PowerLine – Romney will back Cruz; so should we all

PowerLine – Romney will back Cruz; so should we all

THE WEEK IN PICTURES: MARCH MADNESS EDITION

Yes, my brackets were busted a long time ago. Except everyone keeps calling them “lanes.”  A Cinderella force has taken down the favorites. Oh, you thought I was talking about college basketball? Nope: the GOP presidential primaries are the real March Madness this year. And instead of candidates staying in “lanes”—the pundit/analyst class concept of this cycle—it’s been more like a demolition derby crashed by a monster truck going the wrong way. Look out Grave Digger! Here comes Monster Trump!

Trump Rock copyFuture Trump? copy

Trump Hands copy

Pink Flloyd will pay

Forrest Trump

Lincoln No Trump

Trump RINO

Reagan Nixon

Cruz Ribbit

Pre-Shredded Cheese

Harry Reid liar

Liberal Latinophobes

Berning ManBernie Sign

No Lose Libya copy

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Crime Baltimore

Conservatives and Guns

Ammo

Scotch Monoxide

Irish Yoga

Trudeau copy

Govt Help copy

Storm Trooper Arrest

Revenge

Come to University

Coffee Dog copy

Only one Barney

And finally. . . from the IDF files:

Hot UDF 5 copy

Until Now, the Only Goats In Minnesota Were Field Goal Kickers

Posted: 18 Mar 2016 11:31 PM PDT

(John Hinderaker)

How do they control weeds in Minneapolis parks? Mostly, they don’t: park employees just mow them along with the grass. But for some invasive species, the city has been using Roundup, the world’s most common herbicide. Anti-herbicide activists don’t like that, and they showed up in force at a recent Park Board meeting to demand alternatives:

The Minneapolis Park Board is considering two new tactics in the battle against weeds and invasive species — less pesticide in neighborhood parks and, where there’s room to roam, goats. …

The plans were termed a “small victory” by one leader among several dozen anti-pesticide activists who packed Wednesday’s board meeting to press for a ban. But Russ Henry, a potential Park Board candidate, said the activists’ goal is to eliminate further use of pesticides and convert to organically managed parks. …

“Transition to organic parks, or we will work to elect commissioners who will,” Henry said.

“Organic parks” may include the use of goats as weed-eaters:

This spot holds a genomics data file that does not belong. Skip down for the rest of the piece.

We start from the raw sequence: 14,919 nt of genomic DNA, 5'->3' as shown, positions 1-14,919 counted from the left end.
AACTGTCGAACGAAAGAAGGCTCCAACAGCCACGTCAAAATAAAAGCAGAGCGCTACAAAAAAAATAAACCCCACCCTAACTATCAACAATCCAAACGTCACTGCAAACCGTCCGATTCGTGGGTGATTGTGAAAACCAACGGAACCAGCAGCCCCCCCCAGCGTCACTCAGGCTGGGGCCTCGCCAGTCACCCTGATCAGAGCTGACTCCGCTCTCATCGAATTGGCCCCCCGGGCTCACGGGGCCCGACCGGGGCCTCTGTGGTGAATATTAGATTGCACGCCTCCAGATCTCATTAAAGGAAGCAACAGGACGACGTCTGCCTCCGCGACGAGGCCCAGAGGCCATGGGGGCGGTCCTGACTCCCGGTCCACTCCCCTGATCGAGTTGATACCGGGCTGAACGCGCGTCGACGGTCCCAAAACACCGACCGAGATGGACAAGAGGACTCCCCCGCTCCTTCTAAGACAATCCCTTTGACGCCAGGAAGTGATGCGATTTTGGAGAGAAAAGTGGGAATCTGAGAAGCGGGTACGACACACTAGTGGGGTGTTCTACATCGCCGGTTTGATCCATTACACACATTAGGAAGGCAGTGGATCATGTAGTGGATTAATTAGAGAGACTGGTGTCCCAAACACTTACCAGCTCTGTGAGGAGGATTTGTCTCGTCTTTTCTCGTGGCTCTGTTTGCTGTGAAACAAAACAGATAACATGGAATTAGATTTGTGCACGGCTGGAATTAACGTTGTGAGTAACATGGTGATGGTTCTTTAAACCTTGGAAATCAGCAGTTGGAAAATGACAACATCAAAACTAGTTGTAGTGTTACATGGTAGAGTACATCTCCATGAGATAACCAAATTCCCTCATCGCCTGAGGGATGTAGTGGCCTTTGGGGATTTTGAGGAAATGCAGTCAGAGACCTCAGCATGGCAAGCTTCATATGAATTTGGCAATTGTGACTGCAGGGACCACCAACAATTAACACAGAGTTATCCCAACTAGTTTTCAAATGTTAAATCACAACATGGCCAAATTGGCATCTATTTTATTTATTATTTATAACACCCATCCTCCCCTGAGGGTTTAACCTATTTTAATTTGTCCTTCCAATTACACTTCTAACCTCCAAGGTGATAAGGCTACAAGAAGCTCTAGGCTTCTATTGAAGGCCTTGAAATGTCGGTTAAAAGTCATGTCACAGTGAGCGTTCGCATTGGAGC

A switch to goats isn’t a cure-all, according to one who has used them. Tim Reese, farm manager at Gale Woods Farm in Minnetrista, part of Three Rivers, said goats require good fencing, human oversight, predator protection and lots of follow-up.

If goats are fenced in, does that mean that people are fenced out? Or are visitors to the parks expected to mingle peaceably with the goats? Do members of the Park Board have much experience with goats? I suspect not.

Reese emphasized that goats were only a starting point in the farm’s goal of converting a small acreage to a woodland pasture. Repeated grazing by goats knocked back the invasive vegetation, but pigs were used to feed on the following year’s regrowth.

So are Minneapolis parks to be turned into barnyards, basically? To avoid using Roundup?

People also removed stems before the area was seeded in native grasses suitable under oak trees. Sheep and cattle still graze the plot to assure that invasives don’t return.

Sounds like a practical solution as long as they aren’t talking about, say, baseball diamonds.

Erwin wants to try the goats, something Minneapolis Park Board commissioners Brad Bourn and Annie Young long have favored, in areas of the park system more beset by invasive species and somewhat buffered from nearby residents. The goats would be fenced in.

If that means people are fenced out, what’s the point? If people are denied access, they might as well use herbicides, or flamethrowers, or whatever to control the buckthorn.

It turns out there is one more obstacle standing between the Minneapolis Park Board and a herd of goats: goats are illegal in Minneapolis.